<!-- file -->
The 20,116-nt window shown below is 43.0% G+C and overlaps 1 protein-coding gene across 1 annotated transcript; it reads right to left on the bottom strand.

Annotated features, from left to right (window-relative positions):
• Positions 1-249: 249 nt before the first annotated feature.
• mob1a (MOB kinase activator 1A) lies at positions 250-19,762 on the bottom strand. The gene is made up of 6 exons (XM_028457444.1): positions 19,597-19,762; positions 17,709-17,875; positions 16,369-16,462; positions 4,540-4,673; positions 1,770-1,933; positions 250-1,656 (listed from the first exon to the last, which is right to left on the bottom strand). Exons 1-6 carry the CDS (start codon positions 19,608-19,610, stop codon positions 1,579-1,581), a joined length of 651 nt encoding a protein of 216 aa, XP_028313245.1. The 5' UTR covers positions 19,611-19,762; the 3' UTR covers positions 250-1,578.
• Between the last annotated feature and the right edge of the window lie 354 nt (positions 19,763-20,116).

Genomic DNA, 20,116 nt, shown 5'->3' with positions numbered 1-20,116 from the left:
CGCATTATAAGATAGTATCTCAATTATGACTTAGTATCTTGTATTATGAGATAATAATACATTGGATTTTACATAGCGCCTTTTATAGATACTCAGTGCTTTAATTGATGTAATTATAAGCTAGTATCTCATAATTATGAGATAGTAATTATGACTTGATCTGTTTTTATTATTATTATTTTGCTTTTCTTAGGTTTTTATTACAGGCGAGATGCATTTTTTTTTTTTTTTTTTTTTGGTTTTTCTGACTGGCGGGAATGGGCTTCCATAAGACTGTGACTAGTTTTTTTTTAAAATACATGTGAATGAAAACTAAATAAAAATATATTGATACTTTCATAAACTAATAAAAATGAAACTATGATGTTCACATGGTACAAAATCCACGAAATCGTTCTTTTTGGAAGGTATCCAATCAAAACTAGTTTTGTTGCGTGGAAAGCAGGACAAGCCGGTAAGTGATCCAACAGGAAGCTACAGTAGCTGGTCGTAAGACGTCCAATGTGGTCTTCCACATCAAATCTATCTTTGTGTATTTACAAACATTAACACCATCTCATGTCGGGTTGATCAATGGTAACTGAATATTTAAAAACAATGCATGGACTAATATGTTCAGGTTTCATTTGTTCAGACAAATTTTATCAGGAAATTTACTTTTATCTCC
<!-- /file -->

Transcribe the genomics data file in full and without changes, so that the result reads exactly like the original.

The 20,116-nt window shown below is 43.0% G+C and overlaps 1 protein-coding gene across 1 annotated transcript; it reads right to left on the bottom strand.

Annotated features, from left to right (window-relative positions):
• Positions 1-249: 249 nt before the first annotated feature.
• mob1a (MOB kinase activator 1A) lies at positions 250-19,762 on the bottom strand. The gene is made up of 6 exons (XM_028457444.1): positions 19,597-19,762; positions 17,709-17,875; positions 16,369-16,462; positions 4,540-4,673; positions 1,770-1,933; positions 250-1,656 (listed from the first exon to the last, which is right to left on the bottom strand). Exons 1-6 carry the CDS (start codon positions 19,608-19,610, stop codon positions 1,579-1,581), a joined length of 651 nt encoding a protein of 216 aa, XP_028313245.1. The 5' UTR covers positions 19,611-19,762; the 3' UTR covers positions 250-1,578.
• Between the last annotated feature and the right edge of the window lie 354 nt (positions 19,763-20,116).

Genomic DNA, 20,116 nt, shown 5'->3' with positions numbered 1-20,116 from the left:
CGCATTATAAGATAGTATCTCAATTATGACTTAGTATCTTGTATTATGAGATAATAATACATTGGATTTTACATAGCGCCTTTTATAGATACTCAGTGCTTTAATTGATGTAATTATAAGCTAGTATCTCATAATTATGAGATAGTAATTATGACTTGATCTGTTTTTATTATTATTATTTTGCTTTTCTTAGGTTTTTATTACAGGCGAGATGCATTTTTTTTTTTTTTTTTTTTTGGTTTTTCTGACTGGCGGGAATGGGCTTCCATAAGACTGTGACTAGTTTTTTTTTAAAATACATGTGAATGAAAACTAAATAAAAATATATTGATACTTTCATAAACTAATAAAAATGAAACTATGATGTTCACATGGTACAAAATCCACGAAATCGTTCTTTTTGGAAGGTATCCAATCAAAACTAGTTTTGTTGCGTGGAAAGCAGGACAAGCCGGTAAGTGATCCAACAGGAAGCTACAGTAGCTGGTCGTAAGACGTCCAATGTGGTCTTCCACATCAAATCTATCTTTGTGTATTTACAAACATTAACACCATCTCATGTCGGGTTGATCAATGGTAACTGAATATTTAAAAACAATGCATGGACTAATATGTTCAGGTTTCATTTGTTCAGACAAATTTTATCAGGAAATTTACTTTTATCTCC